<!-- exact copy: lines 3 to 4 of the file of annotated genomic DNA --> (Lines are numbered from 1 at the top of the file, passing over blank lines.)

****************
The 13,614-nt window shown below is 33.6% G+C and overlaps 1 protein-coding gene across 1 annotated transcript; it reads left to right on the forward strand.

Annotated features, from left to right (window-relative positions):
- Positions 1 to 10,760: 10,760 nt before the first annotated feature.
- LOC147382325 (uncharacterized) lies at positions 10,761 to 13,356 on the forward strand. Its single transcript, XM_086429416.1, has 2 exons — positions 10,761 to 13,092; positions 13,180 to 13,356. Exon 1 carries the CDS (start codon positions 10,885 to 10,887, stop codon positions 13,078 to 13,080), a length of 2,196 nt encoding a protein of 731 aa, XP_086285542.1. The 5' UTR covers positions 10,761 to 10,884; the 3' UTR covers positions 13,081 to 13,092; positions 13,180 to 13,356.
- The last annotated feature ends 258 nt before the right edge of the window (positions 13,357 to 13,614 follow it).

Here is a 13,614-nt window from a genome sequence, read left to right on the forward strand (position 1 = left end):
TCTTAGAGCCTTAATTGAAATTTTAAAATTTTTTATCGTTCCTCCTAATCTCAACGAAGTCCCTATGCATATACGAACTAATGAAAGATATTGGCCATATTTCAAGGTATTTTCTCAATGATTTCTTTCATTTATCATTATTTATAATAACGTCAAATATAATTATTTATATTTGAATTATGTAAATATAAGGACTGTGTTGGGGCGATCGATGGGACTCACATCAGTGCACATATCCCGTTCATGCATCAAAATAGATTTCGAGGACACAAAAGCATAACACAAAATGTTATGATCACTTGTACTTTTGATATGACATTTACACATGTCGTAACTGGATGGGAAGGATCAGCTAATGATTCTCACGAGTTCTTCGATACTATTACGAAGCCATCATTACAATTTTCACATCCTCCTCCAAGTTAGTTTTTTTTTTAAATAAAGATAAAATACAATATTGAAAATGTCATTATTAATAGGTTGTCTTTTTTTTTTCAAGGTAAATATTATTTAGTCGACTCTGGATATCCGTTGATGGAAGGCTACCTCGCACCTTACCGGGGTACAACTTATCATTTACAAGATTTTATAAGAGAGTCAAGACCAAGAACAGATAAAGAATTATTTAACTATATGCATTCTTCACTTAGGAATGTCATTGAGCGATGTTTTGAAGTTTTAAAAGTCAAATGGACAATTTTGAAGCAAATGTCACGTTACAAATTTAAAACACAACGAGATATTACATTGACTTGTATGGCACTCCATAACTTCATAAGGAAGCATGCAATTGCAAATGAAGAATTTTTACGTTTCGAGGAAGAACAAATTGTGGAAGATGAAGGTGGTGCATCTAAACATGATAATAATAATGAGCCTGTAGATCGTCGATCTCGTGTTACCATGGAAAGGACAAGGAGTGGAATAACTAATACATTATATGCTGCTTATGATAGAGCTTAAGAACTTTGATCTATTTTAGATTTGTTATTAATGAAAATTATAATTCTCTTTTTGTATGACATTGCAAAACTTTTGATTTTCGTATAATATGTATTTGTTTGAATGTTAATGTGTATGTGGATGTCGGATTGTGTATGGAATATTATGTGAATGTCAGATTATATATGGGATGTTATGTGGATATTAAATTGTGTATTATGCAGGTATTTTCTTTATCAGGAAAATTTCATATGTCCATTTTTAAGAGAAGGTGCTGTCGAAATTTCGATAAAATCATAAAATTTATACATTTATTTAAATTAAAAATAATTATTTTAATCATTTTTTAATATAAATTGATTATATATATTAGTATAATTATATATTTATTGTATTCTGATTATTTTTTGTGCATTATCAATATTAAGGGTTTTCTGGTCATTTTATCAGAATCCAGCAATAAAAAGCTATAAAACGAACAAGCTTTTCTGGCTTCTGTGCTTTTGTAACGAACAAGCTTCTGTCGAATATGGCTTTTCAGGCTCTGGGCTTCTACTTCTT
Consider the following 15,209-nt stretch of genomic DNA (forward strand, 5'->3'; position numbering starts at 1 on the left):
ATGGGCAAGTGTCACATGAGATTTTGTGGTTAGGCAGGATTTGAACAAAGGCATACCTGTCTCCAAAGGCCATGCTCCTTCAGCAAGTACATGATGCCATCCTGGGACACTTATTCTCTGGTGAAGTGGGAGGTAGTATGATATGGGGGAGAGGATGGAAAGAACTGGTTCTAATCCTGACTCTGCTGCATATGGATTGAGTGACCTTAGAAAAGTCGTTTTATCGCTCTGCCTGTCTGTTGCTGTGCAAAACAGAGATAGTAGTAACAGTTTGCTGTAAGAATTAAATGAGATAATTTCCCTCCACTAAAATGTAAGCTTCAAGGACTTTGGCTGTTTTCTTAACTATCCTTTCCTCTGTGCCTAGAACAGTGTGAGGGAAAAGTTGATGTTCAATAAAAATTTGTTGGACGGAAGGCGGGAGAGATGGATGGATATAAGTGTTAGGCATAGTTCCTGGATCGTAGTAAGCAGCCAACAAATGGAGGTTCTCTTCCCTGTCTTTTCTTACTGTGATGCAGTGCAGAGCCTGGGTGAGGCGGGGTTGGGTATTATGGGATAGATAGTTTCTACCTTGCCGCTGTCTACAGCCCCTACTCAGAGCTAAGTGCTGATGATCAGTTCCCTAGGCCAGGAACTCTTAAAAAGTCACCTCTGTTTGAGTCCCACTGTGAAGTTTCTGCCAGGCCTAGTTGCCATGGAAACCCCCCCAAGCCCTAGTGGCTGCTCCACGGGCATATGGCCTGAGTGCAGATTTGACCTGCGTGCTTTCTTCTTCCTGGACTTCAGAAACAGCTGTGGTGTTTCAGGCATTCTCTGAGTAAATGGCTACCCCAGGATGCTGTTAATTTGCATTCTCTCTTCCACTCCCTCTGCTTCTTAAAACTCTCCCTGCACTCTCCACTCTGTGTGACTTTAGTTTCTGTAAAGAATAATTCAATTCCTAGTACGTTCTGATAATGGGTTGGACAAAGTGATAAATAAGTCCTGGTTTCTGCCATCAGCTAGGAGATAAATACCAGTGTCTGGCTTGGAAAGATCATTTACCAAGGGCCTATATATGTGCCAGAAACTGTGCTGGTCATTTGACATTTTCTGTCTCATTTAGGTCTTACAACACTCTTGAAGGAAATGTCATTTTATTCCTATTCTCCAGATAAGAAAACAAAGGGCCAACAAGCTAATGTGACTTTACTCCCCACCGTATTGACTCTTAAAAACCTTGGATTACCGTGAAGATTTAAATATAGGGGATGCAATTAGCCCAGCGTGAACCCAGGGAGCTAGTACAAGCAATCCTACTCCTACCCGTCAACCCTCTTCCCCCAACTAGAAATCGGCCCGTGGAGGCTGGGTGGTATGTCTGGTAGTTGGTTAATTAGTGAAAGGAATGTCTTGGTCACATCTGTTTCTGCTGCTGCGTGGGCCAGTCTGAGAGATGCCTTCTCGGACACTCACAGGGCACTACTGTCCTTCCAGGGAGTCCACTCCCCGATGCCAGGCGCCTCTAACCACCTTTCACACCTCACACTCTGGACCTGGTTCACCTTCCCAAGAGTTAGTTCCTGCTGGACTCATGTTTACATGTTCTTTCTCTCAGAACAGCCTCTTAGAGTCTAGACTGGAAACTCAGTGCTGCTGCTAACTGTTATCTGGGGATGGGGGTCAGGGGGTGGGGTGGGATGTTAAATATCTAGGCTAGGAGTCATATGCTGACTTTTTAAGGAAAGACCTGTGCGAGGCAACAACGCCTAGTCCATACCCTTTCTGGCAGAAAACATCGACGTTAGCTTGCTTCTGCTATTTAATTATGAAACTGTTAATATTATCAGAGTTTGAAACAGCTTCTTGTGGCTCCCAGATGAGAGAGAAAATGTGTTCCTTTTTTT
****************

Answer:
- Positions 1 to 10,760: 10,760 nt before the first annotated feature.
- LOC147382325 (uncharacterized) lies at positions 10,761 to 13,356 on the forward strand. Its single transcript, XM_086429416.1, has 2 exons — positions 10,761 to 13,092; positions 13,180 to 13,356. Exon 1 carries the CDS (start codon positions 10,885 to 10,887, stop codon positions 13,078 to 13,080), a length of 2,196 nt encoding a protein of 731 aa, XP_086285542.1. The 5' UTR covers positions 10,761 to 10,884; the 3' UTR covers positions 13,081 to 13,092; positions 13,180 to 13,356.